moonGARDEN: A little village of the oldest storytelling technique in the world
The oldest form of storytelling meets creativity and technology to create a fantastical evening village that tells stories relevant to the residents of Houston. Welcome to moonGarden by Montreal-based art collective Lucion. The creative team of artists, designers, musicians, filmmakers and screenwriters that’s responsible for more than 350 audiovisual productions, including light installations, architectural projections and interactive terminals bring their imaginative and engaging installation to Downtown Houston’s Discovery Green and the Avenida Houston campus, in collaboration with Houston First, from Sept. 29 to Oct. 7, 2018.
This WAG project continues a strategic plan that activates different sections of the green space with thought-provoking temporary public art.
Twenty-two illuminated spheres transform the space into a magical moonscape. Ranging in size from 6 to 30 feet in diameter, moonGARDEN features 11 shadow “theaters” that allow visitors to become part of the experience.
Ahead of the public reveal of this project, we chat with Lucion’s Bernard Duguay and Léa Nivet to learn more about their approach to art making and activating spaces.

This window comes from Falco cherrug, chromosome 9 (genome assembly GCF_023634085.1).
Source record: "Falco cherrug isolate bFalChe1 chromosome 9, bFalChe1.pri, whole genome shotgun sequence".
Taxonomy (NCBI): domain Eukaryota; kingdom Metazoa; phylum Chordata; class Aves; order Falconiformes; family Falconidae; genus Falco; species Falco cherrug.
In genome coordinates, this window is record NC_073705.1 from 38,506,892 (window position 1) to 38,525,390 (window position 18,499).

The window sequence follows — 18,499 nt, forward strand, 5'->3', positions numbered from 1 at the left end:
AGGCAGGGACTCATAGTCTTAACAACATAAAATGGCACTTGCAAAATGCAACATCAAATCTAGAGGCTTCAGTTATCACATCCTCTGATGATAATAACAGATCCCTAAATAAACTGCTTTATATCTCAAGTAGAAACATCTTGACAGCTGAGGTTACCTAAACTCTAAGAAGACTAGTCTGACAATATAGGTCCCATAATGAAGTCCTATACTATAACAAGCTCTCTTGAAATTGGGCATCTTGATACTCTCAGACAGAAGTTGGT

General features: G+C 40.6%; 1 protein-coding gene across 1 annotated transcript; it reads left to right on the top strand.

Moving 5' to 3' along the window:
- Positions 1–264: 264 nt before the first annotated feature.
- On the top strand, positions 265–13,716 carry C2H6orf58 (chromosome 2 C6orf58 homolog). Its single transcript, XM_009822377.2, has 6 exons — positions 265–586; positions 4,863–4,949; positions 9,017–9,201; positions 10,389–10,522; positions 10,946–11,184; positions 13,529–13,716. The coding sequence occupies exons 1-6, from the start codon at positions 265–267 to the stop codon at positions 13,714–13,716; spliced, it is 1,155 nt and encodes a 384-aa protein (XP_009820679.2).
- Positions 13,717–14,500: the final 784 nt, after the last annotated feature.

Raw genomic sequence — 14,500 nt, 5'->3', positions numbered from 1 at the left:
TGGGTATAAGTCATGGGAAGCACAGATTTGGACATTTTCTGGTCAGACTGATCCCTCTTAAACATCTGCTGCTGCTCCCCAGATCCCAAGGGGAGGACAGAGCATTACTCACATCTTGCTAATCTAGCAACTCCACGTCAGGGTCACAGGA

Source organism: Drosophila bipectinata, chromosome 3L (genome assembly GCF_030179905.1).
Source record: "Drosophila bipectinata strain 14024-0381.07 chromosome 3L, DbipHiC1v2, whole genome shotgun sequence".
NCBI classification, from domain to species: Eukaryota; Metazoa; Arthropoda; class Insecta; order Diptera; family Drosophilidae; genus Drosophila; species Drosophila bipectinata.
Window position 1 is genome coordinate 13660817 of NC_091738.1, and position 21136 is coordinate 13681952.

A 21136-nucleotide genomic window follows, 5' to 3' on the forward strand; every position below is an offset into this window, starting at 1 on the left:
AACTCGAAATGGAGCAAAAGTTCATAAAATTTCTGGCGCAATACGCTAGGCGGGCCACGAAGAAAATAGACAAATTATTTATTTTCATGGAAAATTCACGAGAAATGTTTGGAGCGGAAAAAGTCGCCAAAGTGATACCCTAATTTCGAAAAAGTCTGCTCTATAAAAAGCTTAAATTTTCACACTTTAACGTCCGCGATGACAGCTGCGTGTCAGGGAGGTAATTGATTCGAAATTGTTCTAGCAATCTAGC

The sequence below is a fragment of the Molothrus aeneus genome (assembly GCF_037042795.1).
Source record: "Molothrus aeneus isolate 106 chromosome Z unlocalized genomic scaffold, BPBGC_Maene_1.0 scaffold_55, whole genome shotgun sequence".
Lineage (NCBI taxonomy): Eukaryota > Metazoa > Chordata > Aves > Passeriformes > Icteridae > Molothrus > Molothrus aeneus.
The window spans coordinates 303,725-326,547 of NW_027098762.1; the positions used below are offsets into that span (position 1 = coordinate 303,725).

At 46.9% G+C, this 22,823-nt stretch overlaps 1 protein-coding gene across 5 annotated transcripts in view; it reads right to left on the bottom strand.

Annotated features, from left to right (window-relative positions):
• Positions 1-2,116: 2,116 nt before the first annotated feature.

Q: How did you first come up with the concept of moonGARDEN?
A: moonGARDEN was born in Montreal for the Luminotherapy Festival. Originally, we wanted people to collectively paint “virtually” on huge canvases. The spheres became the ideal canvases as they could gather people in a circle. I was also very inspired by works from shadow artists such as Boltansky. Shadow works became a natural fit for the spheres as well.
Q: What’s special about this version in Houston at Discovery Green?
A: The storytelling is very defined. It is almost like a cartoon book about Discovery Green and Houston.
Q: How did you source the stories for Discovery Green’s installation?
A: We had many discussions with the design group. They sent us pictures. We did a lot of web research. It was great to get personal points of view on Houston. We felt we connected a little better to the people by their stories. This is a delicious phase of production.
Q: Why is it important to include engaging public art opportunities in spaces like Discovery Green?
A: Shadows are the oldest storytelling technique in the world. moonGARDEN relates to our most basic symbols. The installation aims to create an environment that brings us close to a dream state. From this context people may interact more freely and discover other souls and families.
Q: What do you want visitors to take away from interacting with your work?
A: We tried to make moonGARDEN as a little village. The large spheres have an ominous silent presence during the day and start telling stories at sundown. They represent how our individual universes are all very near each other’s. What happens between people while visiting, enjoying and playing with the light painting application is really the takeaway. It makes us share our different points of view, experience other people’s sense of wonder.
We are made of tiny meaningful connexions and they ofter become the door to new paths.
Q: What are some of technical challenges in putting together this version of moonGARDEN?
A: Heat and rain are a challenge for the hundreds of little moving parts keeping moonGARDEN alive.